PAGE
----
The Green Bay Northwoods Killings — Ch 14
Chapter Fourteen: Establishing the Location of a Convicted Killer
One of the challenges in attempting to determine whether Ray Vannieuwenhoven could be a plausible suspect in the murders of Pat Wisniewski, Cynthia Allen, or the two unidentified females in Marinette County, is in establishing his whereabouts.
Where Was Ray?
We know Ray’s early family life was in the Suamico/Green Bay-area. His parents lived in Suamico. In 1957, at the age of 20, Ray lived in Green Bay, at 1632 Preble Avenue.
In 1960, when he once again found himself in court, for non-payment of child support, he was still a Green Bay resident.
According to a story from the Green Bay Press-Gazette:
In 1976, Vannieuwenhoven and his family lived in Suamico, and he was a steelworker who sometimes worked out of town and enjoyed hunting and ﬁshing, according to the trial testimony of one of his children.
When he was arrested in 2019, he lived at 17043 Remus Woods Lane in Lakewood, Wisconsin. Property records indicate Ray bought the property in 1996.
We also know from reporting about Ray’s trial that he was a former military man who claimed he would never have worn long hair or sideburns or a mustache, like some of the eyewitnesses described the gunman that killed Ellen and David. Key in establishing Ray’s whereabouts would be to determine when he served in the military and whether he was deployed overseas. Obviously, Ray could not be responsible for murders in Wisconsin if he was deployed to Korea or Vietnam.
I went to my crew and asked for some help. No fewer than five people independently looked into it via the resources that are available on the web, and to my surprise, finding Ray’s dates of service has been incredibly hard. Nobody could come up with a single document (so far) relating to Ray’s military service.
My friend Dan, who is a genealogist and very skilled researcher, decided to do a full background check on Ray, to see what he could glean. Although the background check was helpful, it did not shed light on Ray’s service. Dan wrote:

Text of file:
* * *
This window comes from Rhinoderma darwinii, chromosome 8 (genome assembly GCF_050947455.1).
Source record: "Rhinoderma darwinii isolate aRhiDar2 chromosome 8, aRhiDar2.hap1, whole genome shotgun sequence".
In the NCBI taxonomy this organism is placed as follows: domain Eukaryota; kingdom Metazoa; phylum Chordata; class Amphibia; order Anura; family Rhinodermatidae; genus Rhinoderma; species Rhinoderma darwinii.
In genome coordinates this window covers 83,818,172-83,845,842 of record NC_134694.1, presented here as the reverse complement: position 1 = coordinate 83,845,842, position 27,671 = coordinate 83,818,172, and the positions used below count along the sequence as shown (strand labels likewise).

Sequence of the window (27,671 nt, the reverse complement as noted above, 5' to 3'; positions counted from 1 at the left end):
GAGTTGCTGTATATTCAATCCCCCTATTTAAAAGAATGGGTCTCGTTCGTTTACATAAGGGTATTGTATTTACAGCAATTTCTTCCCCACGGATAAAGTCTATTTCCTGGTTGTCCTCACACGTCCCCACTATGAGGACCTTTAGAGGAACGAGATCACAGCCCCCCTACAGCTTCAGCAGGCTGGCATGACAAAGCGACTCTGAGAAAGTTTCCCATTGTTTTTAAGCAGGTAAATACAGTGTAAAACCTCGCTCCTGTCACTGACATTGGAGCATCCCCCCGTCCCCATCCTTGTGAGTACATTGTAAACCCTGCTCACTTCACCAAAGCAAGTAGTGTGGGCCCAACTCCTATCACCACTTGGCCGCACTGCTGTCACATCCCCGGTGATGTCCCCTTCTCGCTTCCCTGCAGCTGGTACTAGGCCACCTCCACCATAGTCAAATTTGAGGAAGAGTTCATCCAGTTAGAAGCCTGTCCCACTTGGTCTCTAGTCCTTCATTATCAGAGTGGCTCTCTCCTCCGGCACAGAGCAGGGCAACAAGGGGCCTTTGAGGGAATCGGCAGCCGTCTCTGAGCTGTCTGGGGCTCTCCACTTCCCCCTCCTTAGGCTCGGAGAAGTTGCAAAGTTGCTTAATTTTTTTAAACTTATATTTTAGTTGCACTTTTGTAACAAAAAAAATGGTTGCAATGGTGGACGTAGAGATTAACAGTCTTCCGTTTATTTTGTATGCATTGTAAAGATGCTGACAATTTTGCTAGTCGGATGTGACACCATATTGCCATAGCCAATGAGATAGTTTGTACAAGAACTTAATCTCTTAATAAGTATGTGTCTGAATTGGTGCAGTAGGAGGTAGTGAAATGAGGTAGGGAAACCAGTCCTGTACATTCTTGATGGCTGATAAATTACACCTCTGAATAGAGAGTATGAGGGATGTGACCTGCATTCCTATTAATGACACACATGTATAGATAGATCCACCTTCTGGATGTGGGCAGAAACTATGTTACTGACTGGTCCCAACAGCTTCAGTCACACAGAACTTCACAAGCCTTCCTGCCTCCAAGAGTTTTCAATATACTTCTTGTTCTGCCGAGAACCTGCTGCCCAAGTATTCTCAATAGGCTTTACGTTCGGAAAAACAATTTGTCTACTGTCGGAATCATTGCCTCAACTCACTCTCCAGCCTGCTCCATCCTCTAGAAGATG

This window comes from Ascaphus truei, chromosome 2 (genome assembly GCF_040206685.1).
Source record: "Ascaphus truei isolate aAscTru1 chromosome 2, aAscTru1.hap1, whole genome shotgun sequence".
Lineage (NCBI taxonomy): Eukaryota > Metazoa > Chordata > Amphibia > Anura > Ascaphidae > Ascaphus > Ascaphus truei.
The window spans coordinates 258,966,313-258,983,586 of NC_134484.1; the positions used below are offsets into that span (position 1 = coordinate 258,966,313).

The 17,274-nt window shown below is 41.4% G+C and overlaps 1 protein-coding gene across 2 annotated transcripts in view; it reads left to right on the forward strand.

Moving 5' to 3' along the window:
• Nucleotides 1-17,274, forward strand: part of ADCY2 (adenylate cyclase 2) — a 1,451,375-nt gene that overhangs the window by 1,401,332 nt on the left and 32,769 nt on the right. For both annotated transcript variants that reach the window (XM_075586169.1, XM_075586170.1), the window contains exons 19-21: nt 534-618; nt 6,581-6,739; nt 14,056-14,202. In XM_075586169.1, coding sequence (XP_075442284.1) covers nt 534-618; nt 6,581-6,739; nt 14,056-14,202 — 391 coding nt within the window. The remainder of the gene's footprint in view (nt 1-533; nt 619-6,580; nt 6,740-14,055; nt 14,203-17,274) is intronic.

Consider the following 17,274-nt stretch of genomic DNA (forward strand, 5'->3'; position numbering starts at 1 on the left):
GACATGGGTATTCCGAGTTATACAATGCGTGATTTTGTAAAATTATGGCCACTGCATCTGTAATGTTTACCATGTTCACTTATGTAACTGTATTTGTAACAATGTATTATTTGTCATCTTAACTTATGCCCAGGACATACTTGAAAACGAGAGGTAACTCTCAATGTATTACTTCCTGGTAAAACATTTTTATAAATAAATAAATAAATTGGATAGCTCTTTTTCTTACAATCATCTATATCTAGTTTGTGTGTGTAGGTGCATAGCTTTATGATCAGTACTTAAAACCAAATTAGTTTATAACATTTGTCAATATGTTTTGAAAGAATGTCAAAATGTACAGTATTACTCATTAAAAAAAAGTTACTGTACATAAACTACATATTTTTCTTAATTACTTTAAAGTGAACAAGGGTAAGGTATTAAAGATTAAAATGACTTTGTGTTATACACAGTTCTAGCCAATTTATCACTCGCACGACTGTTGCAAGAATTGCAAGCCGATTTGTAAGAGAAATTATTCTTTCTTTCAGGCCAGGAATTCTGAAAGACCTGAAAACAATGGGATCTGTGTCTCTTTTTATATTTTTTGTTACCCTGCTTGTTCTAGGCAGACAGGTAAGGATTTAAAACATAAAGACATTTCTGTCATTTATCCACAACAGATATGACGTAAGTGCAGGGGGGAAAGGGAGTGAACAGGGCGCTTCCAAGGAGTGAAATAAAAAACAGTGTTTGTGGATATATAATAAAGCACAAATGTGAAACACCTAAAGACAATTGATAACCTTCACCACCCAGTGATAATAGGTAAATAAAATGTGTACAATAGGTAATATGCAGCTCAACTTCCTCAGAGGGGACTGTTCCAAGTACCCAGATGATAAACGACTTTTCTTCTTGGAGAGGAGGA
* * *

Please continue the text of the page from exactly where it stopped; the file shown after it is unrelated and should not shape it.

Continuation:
There is a federal rule, I’ve now discovered, for military records. For non-family members, unless under special circumstances and with permission, I cannot get full military records until 62 years after he left the service.
If he left in 1961 or earlier, it would be possible.
I clarified that I really only need the dates. Dan said he thinks he can get Ray’s service records another way, so we’ll wait to see what he comes up with.
Other questions that come to mind to which I would like to find answers:
Who owned the Lakewood home on Remus Woods Lane before Ray and Rita bought it in 1996? Was it purchased from someone in the family?
Prior to owning the home on Remus Woods Lane in Lakewood, where did Ray make his homebase in the Northwoods region? He spent a lot of time there, as early as the 1970s. Where did he stay? Did he rent a cabin? Was it the same home he later purchased?
What about Ray’s employment? There are reports that Ray told a friend he once hauled and delivered boats. Where did he work and when?
Ray was an avid outdoorsman. He loved hunting, fishing, and boating. I would love to know what his regular places were. Where did he like to hunt and fish? Where did he most commonly launch his boat?
The answers to questions like those would have a lot of bearing on whether Ray could plausibly be responsible for the unsolved murders we’re going to talk about next. What was Ray’s pattern of travel? Did he travel long distances for work? In the next chapter, we’ll be forced to ask, did Ray travel to Sheboygan in 1988?
Troy Larson is a harbinger of things that go bump in the night; a true crime writer, researcher, and digital content producer with hundreds of podcast and broadcast credits to his name. Follow Troy on Medium. Reach out: email@example.com
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